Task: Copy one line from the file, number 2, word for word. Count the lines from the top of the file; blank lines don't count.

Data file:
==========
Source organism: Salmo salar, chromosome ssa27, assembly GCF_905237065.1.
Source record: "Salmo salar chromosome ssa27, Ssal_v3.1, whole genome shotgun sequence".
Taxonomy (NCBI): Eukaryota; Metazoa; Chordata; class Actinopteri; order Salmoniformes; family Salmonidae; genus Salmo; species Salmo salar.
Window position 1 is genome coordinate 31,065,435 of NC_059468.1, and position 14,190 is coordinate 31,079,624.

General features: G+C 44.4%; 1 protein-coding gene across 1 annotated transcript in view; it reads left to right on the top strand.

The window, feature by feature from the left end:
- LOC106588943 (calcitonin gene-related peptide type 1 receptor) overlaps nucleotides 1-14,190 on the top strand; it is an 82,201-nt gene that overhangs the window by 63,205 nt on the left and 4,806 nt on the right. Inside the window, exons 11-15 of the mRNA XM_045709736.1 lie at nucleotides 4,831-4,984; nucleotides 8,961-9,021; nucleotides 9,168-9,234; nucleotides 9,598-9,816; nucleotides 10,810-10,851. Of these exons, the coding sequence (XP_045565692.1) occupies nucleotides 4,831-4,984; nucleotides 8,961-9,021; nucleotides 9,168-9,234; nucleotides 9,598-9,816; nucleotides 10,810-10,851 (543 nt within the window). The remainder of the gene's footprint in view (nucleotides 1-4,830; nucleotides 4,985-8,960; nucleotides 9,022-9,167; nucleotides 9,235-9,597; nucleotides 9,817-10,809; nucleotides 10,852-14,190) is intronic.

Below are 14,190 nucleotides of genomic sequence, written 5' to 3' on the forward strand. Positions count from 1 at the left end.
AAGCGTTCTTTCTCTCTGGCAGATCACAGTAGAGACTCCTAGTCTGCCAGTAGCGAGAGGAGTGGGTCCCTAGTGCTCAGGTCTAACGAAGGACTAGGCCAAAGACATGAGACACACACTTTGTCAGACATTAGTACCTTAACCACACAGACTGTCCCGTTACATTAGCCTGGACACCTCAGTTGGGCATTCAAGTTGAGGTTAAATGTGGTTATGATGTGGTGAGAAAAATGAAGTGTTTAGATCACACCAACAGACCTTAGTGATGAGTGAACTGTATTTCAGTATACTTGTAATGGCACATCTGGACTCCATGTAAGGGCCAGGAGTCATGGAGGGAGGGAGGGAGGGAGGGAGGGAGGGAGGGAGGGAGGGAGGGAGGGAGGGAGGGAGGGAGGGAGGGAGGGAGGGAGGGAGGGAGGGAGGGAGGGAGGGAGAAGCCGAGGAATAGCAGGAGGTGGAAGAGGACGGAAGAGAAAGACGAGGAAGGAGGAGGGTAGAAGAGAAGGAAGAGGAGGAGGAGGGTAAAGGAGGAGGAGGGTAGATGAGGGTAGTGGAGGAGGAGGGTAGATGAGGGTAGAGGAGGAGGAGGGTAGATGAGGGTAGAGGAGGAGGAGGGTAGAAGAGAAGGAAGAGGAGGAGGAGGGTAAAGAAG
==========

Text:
Source record: "Salmo salar chromosome ssa27, Ssal_v3.1, whole genome shotgun sequence".